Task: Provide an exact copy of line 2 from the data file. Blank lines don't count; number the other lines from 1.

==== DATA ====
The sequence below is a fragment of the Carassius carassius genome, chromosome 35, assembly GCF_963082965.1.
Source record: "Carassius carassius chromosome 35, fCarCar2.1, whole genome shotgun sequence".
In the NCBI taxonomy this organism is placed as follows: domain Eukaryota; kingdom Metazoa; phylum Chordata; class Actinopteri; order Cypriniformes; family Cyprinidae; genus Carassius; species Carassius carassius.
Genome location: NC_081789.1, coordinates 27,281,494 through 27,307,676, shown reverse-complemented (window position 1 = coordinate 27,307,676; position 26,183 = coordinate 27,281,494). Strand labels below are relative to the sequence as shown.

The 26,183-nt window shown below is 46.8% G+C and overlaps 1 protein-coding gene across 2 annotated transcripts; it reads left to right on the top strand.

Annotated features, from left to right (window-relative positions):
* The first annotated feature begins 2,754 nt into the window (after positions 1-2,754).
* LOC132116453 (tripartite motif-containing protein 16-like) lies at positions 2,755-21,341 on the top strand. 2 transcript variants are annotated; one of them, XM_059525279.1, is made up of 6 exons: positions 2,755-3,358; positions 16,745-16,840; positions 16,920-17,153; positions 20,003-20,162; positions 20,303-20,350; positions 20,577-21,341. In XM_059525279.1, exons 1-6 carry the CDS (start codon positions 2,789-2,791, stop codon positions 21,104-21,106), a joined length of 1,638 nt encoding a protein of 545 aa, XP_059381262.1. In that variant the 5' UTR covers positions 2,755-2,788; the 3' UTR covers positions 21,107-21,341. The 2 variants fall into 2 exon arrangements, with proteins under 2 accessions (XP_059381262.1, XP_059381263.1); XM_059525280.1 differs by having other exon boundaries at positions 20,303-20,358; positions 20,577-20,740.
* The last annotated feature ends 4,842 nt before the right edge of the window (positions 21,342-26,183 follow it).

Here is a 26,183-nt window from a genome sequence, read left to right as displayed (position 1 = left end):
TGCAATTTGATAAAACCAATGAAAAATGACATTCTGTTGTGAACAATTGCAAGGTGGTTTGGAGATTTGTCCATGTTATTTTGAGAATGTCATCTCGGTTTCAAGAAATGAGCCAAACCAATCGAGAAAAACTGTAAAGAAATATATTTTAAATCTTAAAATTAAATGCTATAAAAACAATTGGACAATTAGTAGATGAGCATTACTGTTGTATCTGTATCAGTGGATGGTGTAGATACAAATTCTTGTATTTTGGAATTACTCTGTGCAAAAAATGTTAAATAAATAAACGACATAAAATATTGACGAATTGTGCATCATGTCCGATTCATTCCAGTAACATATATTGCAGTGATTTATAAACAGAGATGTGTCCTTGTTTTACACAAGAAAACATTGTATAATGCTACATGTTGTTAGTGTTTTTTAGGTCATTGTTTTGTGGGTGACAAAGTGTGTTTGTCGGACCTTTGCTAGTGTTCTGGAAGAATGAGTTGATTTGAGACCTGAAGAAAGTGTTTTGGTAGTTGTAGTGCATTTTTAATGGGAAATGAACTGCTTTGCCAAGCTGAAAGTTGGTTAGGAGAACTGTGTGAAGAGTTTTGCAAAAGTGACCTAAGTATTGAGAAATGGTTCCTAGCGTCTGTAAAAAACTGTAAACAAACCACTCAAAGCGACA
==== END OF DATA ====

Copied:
Source record: "Carassius carassius chromosome 35, fCarCar2.1, whole genome shotgun sequence".